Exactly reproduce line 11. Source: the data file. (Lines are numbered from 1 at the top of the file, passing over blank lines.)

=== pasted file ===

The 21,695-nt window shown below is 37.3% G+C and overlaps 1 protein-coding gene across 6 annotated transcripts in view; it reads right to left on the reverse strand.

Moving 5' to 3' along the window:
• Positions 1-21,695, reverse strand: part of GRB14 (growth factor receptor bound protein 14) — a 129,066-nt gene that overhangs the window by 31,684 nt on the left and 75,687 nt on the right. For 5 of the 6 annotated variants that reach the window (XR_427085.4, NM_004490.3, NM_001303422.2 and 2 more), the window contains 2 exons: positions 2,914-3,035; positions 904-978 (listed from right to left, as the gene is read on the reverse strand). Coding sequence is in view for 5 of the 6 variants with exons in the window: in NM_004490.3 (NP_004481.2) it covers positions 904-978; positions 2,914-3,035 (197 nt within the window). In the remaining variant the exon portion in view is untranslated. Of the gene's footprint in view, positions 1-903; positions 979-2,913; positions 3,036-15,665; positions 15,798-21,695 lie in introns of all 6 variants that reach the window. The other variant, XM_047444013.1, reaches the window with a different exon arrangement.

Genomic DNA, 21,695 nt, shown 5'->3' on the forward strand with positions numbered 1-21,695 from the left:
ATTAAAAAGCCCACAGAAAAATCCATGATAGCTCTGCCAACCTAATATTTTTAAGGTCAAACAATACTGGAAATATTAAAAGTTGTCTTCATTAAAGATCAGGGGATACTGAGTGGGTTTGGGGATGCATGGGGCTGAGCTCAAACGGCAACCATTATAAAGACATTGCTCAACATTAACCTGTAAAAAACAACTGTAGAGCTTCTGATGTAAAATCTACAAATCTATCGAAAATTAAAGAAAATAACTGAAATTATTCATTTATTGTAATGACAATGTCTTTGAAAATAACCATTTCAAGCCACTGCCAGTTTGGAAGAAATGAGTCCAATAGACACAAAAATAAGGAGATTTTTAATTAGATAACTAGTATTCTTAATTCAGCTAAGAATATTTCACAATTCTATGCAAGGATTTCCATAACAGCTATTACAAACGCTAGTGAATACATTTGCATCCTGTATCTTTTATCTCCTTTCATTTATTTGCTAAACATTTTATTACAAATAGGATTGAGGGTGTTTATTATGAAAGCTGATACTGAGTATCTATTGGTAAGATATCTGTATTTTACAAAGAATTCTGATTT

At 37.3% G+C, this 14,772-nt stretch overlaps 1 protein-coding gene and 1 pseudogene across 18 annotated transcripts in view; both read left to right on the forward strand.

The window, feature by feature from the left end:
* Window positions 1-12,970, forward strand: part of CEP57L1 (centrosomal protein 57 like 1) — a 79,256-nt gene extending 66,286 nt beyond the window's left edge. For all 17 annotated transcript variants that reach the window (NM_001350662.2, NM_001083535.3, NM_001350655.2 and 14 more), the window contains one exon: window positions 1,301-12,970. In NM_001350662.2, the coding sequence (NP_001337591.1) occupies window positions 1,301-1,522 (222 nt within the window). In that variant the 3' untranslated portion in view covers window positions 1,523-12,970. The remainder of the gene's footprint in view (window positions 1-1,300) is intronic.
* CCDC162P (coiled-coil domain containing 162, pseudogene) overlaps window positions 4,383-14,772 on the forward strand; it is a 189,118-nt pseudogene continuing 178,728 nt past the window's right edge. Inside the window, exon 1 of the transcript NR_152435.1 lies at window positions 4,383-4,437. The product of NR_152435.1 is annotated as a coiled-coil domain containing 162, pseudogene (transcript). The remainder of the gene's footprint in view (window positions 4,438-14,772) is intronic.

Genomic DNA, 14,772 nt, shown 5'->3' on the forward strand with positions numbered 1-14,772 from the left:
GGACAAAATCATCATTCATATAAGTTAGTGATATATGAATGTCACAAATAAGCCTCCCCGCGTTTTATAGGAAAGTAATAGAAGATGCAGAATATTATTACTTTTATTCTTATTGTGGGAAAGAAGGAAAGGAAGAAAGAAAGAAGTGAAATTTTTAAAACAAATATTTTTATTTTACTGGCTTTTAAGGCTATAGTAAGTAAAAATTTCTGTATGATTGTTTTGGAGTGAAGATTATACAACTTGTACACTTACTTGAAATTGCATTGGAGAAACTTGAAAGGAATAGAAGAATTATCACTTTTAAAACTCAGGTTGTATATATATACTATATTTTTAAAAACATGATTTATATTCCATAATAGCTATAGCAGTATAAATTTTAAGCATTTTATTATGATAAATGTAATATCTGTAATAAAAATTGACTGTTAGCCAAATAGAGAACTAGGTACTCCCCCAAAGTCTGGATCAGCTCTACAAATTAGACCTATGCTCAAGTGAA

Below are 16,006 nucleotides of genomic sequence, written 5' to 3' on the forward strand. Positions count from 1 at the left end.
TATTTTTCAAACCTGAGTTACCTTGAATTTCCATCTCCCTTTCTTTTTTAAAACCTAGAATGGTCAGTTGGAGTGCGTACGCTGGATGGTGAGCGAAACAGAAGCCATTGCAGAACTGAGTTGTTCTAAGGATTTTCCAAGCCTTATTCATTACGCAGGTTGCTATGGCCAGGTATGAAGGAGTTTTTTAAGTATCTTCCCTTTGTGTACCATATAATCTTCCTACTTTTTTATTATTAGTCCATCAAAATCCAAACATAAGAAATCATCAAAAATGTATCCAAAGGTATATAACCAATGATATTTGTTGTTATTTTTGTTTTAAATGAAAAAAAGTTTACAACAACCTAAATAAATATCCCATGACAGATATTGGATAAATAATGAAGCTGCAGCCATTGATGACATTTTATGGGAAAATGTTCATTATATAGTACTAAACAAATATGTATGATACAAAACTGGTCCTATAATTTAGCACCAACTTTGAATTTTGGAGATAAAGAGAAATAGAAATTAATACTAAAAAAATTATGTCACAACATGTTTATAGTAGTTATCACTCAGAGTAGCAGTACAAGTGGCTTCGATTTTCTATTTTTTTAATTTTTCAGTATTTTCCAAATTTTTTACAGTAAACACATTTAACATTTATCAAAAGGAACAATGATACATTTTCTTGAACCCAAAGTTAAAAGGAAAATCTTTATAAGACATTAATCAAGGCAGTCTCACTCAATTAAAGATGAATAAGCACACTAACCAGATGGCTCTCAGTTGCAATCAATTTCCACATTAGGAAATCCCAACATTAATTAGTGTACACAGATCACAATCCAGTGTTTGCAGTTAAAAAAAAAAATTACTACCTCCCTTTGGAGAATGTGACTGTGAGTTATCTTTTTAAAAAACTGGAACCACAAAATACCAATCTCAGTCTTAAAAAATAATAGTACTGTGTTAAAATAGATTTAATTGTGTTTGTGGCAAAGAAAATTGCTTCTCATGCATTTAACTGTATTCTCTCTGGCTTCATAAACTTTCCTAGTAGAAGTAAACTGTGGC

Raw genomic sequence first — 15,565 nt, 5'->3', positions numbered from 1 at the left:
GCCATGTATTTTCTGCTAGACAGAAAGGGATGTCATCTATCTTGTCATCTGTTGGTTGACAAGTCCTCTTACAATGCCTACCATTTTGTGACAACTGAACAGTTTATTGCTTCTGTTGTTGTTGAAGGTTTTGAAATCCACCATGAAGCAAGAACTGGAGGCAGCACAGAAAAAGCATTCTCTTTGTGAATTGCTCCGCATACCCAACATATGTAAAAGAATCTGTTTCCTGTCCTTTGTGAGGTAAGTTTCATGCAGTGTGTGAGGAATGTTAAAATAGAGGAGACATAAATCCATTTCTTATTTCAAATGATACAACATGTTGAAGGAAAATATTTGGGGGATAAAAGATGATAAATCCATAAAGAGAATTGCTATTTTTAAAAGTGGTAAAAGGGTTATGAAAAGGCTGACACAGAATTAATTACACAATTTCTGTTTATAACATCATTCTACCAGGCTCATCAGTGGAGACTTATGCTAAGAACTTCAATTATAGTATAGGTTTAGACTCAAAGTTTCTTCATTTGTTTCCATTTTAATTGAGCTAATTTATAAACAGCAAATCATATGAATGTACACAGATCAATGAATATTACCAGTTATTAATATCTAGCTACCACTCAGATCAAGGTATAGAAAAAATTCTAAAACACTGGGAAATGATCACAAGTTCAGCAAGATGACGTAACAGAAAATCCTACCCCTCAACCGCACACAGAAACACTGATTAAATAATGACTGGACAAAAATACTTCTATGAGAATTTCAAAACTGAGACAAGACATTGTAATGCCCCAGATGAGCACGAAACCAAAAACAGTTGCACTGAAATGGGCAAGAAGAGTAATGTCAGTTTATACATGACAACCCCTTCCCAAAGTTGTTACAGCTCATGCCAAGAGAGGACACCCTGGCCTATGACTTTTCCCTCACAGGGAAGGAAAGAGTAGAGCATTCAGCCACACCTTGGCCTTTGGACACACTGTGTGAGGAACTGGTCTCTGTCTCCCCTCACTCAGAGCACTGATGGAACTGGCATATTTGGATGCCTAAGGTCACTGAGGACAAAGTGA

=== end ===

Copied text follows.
GGACAAAATCATCATTCATATAAGTTAGTGATATATGAATGTCACAAATAAGCCTCCCCGCGTTTTATAGGAAAGTAATAGAAGATGCAGAATATTATTACTTTTATTCTTATTGTGGGAAAGAAGGAAAGGAAGAAAGAAAGAAGTGAAATTTTTAAAACAAATATTTTTATTTTACTGGCTTTTAAGGCTATAGTAAGTAAAAATTTCTGTATGATTGTTTTGGAGTGAAGATTATACAACTTGTACACTTACTTGAAATTGCATTGGAGAAACTTGAAAGGAATAGAAGAATTATCACTTTTAAAACTCAGGTTGTATATATATACTATATTTTTAAAAACATGATTTATATTCCATAATAGCTATAGCAGTATAAATTTTAAGCATTTTATTATGATAAATGTAATATCTGTAATAAAAATTGACTGTTAGCCAAATAGAGAACTAGGTACTCCCCCAAAGTCTGGATCAGCTCTACAAATTAGACCTATGCTCAAGTGAA